Article Text

Download PDFPDF

Are there researcher allegiance effects in diagnostic validation studies of the PHQ-9? A systematic review and meta-analysis
  1. Laura Manea1,2,
  2. Jan Rasmus Boehnke3,
  3. Simon Gilbody1,2,
  4. Andrew S Moriarty2,
  5. Dean McMillan1,2
  1. 1 Deparment of Health Sciences, University of York, York, UK
  2. 2 Hull York Medical School, University of York, York, United Kingdom
  3. 3 Dundee Centre for Health And Related Research, University of Dundee, Dundee, United Kingdom
  1. Correspondence to Dr Laura Manea; laura.manea{at}york.ac.uk

Abstract

Objectives To investigate whether an authorship effect is found that leads to better performance in studies conducted by the original developers of the Patient Health Questionnaire (PHQ-9) (allegiant studies).

Design Systematic review with random effects bivariate diagnostic meta-analysis. Search strategies included electronic databases, examination of reference lists and forward citation searches.

Inclusion criteria Included studies provided sufficient data to calculate the diagnostic accuracy of the PHQ-9 against a gold standard diagnosis of major depression using the algorithm or the summed item scoring method at cut-off point 10.

Data extraction Descriptive information, methodological quality criteria and 2×2 contingency tables.

Results Seven allegiant and 20 independent studies reported the diagnostic performance of the PHQ-9 using the algorithm scoring method. Pooled diagnostic OR (DOR) for the allegiant group was 64.40, and 15.05 for non-allegiant studies group. The allegiance status was a significant predictor of DOR variation (p<0.0001).

Five allegiant studies and 26 non-allegiant studies reported the performance of the PHQ-9 at recommended cut-off point of 10. Pooled DOR for the allegiant group was 49.31, and 24.96 for the non-allegiant studies. The allegiance status was a significant predictor of DOR variation (p=0.015).

Some potential alternative explanations for the observed authorship effect including differences in study characteristics and quality were found, although it is not clear how some of them account for the observed differences.

Conclusions Allegiant studies reported better performance of the PHQ-9. Allegiance status was predictive of variation in the DOR. Based on the observed differences between independent and non-independent studies, we were unable to conclude or exclude that allegiance effects are present in studies examining the diagnostic performance of the PHQ-9. This study highlights the need for future meta-analyses of diagnostic validation studies of psychological measures to evaluate the impact of researcher allegiance in the primary studies.

  • screening
  • Phq-9
  • diagnostic meta-analysis
  • allegiance effect

This is an Open Access article distributed in accordance with the terms of the Creative Commons Attribution (CC BY 4.0) license, which permits others to distribute, remix, adapt and build upon this work, for commercial use, provided the original work is properly cited. See: http://creativecommons.org/licenses/by/4.0/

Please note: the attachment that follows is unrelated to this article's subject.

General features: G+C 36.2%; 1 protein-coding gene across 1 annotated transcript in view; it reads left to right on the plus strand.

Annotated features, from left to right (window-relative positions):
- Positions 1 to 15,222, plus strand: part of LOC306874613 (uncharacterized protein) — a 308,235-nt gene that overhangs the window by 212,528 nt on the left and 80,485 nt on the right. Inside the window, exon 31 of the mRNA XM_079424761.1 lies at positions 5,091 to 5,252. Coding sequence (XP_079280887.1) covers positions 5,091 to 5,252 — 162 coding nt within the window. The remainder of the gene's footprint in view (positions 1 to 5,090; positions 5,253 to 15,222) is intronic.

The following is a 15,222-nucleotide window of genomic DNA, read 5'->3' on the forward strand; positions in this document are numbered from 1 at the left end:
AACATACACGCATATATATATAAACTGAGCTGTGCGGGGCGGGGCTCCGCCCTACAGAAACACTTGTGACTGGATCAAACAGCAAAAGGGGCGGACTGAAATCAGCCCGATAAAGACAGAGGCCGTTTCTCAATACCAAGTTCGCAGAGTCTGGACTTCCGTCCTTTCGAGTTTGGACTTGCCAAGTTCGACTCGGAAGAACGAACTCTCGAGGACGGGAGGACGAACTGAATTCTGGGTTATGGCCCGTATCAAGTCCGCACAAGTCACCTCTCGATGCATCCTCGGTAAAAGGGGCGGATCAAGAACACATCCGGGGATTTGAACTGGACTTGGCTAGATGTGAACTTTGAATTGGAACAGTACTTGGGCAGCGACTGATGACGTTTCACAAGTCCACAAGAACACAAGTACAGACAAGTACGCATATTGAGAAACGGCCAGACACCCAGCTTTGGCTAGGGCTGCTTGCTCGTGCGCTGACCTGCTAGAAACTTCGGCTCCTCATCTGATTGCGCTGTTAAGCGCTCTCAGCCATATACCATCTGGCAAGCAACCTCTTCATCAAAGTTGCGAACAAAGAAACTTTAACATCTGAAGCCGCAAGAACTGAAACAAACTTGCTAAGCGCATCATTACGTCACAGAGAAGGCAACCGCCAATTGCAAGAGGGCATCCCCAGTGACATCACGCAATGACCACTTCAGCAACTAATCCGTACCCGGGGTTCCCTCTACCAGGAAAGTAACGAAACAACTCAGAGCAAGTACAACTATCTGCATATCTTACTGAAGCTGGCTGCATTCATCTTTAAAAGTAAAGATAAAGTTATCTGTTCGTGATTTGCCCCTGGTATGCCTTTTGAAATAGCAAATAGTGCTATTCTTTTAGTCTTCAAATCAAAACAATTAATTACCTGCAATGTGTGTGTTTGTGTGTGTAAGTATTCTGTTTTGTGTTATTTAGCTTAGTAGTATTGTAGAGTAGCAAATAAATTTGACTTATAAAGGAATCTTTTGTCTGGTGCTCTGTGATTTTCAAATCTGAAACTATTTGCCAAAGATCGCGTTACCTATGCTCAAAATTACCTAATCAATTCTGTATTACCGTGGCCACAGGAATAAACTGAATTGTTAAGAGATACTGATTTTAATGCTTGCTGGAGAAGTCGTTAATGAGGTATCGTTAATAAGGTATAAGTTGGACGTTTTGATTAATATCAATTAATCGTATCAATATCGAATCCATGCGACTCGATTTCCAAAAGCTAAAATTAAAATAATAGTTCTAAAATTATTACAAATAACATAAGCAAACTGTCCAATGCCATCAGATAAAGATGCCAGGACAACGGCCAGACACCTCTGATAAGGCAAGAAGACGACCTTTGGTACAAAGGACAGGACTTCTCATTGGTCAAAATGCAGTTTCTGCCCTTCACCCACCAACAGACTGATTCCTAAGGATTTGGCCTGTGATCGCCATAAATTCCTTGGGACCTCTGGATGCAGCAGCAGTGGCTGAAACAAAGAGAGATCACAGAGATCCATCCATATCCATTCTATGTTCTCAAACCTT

View Full Text

Statistics from Altmetric.com

Footnotes

  • Contributors LM led on all stages of the review and is the guarantor. We used an established database of diagnostic validation studies of the PHQ-9 (Manea et al., 2015; Moriarty et al., 2015). SG provided expert advice on methodology and approaches to assessment of the evidence base. AM carried out the literature searches, screened the studies, extracted data and assessed the quality of the included studies for one of the systematic reviews (Moriarty et al., 2015). LM carried out the literature searches, screened the studies, extracted data and assessed the quality of the included studies for the other systematic review (Manea et al., 2015), analysed the data for both systematic reviews and drafted the report. JB involved in the development of the study, wrote the introduction section of the review and contributed to the production of the final report. DM supervised the quality assessment, methodology and approaches to evidence synthesis, provided senior advice and supported throughout and contributed to the production of the final report. All parties were involved in drafting and/or commenting on the report.

  • Funding LM was an NIHR Clinical Lecturer when this research was carried out. The NIHR had no role in the study design, methods, data collection, analysis or interpretation of data, nor any role in the preparation of the manuscript or decision to submit the manuscript for publication.

  • Competing interests None declared.

  • Provenance and peer review Not commissioned; externally peer reviewed.

  • Data sharing statement No additional data are available.

Request Permissions

If you wish to reuse any or all of this article please use the link below which will take you to the Copyright Clearance Center’s RightsLink service. You will be able to get a quick price and instant permission to reuse the content in many different ways.